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Semin Oncol. 2010 Aug;37(4):402-6. doi: 10.1053/j.seminoncol.2010.05.014.

Conducting chemoprevention clinical trials: challenges and solutions.

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  • 1Division of Cancer Prevention, National Cancer Institute, Bethesda, MD, USA.


The clinical trials investigative team faces a number of challenges during the execution of a chemoprevention protocol that often depend on the phase of the trial. Phase II chemoprevention trials test promising agents for biomarker modulation in cohorts of 30 to 200 participants at greater than average risk of the cancer being studied who meet strict eligibility criteria. By contrast, phase III trials test agents for their efficacy in cancer prevention in thousands of participants who are generally healthy or may be at slightly elevated risk. Consideration must be given to accruing a very large cohort or a smaller but relatively rare group of participants, and to maintaining vigilance over the toxicity profile of the agent, which may be taken for a lengthy period of time. Additional considerations include clear communication to the participants of the risks and benefits associated with participating on the trial, as well as the need for their long-term commitment. In light of the layer of complexities that chemoprevention research adds to clinical trials, one or more team members need a unique set of skills and knowledge, beyond understanding the scientific aspects of the trial.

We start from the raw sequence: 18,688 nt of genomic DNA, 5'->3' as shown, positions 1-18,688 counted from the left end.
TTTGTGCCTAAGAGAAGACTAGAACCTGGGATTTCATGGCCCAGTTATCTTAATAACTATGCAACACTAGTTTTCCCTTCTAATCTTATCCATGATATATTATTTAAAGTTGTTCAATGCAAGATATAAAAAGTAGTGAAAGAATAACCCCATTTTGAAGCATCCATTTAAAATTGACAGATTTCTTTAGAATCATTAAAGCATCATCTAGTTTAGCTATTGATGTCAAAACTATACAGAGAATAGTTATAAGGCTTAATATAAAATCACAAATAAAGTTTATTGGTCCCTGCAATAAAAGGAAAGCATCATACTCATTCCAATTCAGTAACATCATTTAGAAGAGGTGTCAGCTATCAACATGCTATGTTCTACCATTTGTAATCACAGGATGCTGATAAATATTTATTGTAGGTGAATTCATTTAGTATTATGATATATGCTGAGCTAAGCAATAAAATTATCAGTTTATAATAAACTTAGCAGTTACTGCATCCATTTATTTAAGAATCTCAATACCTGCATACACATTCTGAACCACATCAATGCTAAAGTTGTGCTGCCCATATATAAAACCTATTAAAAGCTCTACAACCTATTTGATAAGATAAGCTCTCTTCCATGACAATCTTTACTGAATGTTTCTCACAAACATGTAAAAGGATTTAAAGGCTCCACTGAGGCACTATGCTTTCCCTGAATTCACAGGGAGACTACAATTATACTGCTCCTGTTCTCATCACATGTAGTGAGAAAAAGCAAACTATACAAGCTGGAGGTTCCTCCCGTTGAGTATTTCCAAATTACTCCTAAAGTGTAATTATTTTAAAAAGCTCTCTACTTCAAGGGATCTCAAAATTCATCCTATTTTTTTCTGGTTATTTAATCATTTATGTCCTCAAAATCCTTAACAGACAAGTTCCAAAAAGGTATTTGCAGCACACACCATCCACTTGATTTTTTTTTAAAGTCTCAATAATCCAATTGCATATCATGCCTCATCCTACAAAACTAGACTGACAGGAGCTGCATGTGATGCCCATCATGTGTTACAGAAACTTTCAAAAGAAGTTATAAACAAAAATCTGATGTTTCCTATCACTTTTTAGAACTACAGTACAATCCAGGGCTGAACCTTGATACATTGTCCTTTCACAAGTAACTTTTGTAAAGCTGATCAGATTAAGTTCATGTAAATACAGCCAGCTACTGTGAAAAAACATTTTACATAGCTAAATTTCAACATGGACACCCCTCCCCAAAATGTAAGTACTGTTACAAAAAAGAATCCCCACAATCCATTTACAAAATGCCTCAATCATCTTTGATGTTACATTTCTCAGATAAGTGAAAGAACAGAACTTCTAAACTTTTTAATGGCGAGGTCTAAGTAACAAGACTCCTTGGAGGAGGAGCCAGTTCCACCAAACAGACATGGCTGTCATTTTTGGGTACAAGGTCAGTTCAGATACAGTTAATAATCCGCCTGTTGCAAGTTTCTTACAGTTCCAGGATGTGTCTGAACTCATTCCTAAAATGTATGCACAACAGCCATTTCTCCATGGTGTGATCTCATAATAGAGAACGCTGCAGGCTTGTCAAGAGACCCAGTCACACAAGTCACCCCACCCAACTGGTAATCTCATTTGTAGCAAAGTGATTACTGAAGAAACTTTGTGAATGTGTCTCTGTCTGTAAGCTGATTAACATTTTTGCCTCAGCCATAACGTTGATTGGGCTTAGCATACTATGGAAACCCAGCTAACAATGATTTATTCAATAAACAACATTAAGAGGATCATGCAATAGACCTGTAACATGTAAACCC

Published by Elsevier Inc.

[PubMed - indexed for MEDLINE]
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